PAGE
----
He added: "If the minister had spoken to me, I could have shared with him some of the many messages of support for the transformational effect of our policies on active travel and healthy lifestyles in East Oxford."

Mr Gant also blamed the Tories for the "huge pothole crisis" and said this was the result of "woeful under-funding from the Tory government".

Mr Holden also spoke to the father of Florence Pugh, Clinton Pugh, who has been extremely critical of Oxfordshire County Council.

Oxford Mail: Clinton Pugh with Richard HoldenClinton Pugh with Richard Holden (Image: Contributed)

Mr Pugh, the owner of Café Coco and the restaurants Kazbar and Café Tarifa, recently accused the councillor and cabinet member for highway management Andrew Gant of “hiding behind his political privilege”, after the councillor failed to apologise for accusing him of lying.

A complaint was made to the county council’s monitoring officer Anita Bradley, but they found Mr Gant’s comments were acceptable as he accused Mr Pugh of lying as part of a “response to the public” and “as part of political debate which benefits from enhanced protection afforded to political debate”.

The meeting, organised by the Oxford Conservative Association, was also attended by the Oxford Business Action Group and the anti-LTN group Reconnecting Oxford.

Mr Gant also clarified that the six traffic filters had been "put back by the central government upgrade of Botley Road and the station" and insisted the council was "working tirelessly on measures to cope with it".

A Department for Transport spokesman said: “Local councils are responsible for individual schemes and we have made it clear that schemes need to work for local people.”

An Oxfordshire County Council spokesman said: “Oxford has a serious congestion and traffic problem.

"Doing nothing is not an option.

"Tackling this this chronic congestion issue can help everyone including the highly valued and successful local businesses the minister references.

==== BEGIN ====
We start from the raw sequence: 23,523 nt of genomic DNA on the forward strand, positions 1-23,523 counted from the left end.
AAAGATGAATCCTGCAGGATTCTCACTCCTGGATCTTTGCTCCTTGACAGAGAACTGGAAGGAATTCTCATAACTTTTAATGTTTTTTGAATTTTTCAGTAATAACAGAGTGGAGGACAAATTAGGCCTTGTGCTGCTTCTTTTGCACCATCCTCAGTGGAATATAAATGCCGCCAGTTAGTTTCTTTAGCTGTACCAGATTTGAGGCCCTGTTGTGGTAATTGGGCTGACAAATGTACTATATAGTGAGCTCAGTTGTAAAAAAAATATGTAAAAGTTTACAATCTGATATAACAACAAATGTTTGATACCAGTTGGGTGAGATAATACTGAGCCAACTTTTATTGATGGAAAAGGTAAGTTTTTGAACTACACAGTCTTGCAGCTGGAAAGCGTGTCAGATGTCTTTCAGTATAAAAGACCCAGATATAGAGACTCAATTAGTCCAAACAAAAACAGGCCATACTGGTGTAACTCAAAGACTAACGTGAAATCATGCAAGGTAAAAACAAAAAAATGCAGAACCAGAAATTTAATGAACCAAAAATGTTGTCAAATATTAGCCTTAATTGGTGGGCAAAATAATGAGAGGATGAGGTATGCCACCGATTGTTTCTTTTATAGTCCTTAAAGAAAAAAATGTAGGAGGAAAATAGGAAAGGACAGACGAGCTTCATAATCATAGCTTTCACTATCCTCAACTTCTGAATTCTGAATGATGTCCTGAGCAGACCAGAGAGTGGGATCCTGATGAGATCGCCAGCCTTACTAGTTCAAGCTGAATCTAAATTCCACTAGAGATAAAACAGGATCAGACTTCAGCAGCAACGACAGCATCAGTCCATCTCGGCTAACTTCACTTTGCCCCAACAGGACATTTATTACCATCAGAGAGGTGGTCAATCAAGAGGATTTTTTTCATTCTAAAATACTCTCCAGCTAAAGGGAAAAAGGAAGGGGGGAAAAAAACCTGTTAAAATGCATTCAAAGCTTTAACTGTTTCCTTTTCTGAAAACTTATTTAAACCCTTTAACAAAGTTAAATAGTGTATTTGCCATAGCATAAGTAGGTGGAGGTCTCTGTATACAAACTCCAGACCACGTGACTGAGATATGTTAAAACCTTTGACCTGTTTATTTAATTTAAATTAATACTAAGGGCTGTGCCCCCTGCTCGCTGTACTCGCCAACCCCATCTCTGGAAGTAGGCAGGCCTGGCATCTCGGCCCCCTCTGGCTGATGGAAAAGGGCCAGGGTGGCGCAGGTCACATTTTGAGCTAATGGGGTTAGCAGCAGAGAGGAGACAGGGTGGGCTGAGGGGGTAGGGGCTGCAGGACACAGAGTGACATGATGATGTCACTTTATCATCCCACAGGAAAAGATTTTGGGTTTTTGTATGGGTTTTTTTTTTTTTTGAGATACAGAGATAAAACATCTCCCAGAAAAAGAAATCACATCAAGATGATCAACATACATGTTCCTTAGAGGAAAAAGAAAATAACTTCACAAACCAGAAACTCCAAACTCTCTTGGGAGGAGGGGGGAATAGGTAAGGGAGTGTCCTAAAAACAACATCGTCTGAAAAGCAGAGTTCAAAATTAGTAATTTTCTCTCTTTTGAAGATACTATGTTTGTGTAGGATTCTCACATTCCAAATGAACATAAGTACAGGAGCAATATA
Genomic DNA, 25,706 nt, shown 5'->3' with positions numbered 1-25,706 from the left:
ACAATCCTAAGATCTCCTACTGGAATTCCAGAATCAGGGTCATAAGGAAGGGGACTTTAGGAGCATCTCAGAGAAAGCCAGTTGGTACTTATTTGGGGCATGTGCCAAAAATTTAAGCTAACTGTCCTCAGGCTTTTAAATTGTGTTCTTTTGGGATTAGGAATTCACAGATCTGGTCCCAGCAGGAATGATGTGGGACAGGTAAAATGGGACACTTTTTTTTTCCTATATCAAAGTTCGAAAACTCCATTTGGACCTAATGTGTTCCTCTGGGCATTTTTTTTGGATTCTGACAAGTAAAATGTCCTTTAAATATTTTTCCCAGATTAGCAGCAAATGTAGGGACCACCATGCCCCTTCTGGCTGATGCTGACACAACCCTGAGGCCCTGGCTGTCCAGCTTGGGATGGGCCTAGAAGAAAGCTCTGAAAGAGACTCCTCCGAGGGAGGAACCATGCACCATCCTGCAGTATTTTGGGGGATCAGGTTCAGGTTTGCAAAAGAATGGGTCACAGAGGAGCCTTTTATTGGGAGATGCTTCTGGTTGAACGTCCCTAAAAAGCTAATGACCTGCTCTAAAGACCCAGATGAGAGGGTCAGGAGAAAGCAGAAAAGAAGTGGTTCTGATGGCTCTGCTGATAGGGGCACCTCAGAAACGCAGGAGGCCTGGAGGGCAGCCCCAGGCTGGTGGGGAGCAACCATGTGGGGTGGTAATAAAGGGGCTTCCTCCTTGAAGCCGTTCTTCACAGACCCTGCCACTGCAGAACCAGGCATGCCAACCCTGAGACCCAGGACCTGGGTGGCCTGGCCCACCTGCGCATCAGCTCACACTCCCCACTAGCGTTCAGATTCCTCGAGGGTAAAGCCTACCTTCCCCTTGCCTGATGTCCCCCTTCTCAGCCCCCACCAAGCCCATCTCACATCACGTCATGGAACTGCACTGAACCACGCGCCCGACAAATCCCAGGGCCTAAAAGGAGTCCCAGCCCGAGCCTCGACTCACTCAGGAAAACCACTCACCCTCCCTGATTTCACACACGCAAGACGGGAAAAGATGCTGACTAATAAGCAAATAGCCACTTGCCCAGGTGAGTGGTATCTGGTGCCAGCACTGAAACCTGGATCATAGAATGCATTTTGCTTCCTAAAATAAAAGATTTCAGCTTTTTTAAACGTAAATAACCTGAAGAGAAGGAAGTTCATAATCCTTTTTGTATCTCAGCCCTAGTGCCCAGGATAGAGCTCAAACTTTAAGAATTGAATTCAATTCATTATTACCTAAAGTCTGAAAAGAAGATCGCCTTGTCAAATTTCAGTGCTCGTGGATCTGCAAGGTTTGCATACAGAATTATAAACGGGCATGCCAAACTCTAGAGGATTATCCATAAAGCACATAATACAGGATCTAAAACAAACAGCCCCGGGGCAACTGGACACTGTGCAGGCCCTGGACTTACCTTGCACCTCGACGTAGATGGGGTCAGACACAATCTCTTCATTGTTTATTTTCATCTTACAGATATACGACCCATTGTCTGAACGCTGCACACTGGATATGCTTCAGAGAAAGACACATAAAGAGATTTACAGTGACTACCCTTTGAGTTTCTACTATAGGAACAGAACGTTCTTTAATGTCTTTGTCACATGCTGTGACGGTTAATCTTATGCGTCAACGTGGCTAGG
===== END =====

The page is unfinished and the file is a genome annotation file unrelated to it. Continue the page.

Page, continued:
“We have consulted and engaged fully with our communities on LTNs and traffic filters and will continue to do so.

"There are a wide range of opinions within the city about them. The aim of LTNs is to create quieter and safer streets where residents feel more comfortable when making local journeys by cycling, wheeling or on foot.

"The aim with traffic filters would be to reduce traffic levels and congestion, make buses faster and more reliable, and make cycling and walking safer and more pleasant.

"Almost a third of Oxford’s residents do not own a car and depend on the city’s bus service to get around, but the city’s congestion is making the bus network unreliable.

"The six traffic filters proposed for Oxford will be implemented as a trial.”

Help support trusted local news 

Sign up for a digital subscription now: 

As a digital subscriber you will get: 

  • Unlimited access to the Oxford Mail website 
  • Advert-light access 
  • Reader rewards 
  • Full access to our app 

About the author 

To sign up to Ed's weekly Politics newsletter, click here: 

Ed specialises in writing political stories for the Oxford Mail and The Oxford Times. 

He joined in the team in February 2023, after completing a History undergraduate degree at the University of York and studying for his NCTJ diploma in London.

Ed’s weekly politics newsletter is released every Saturday morning.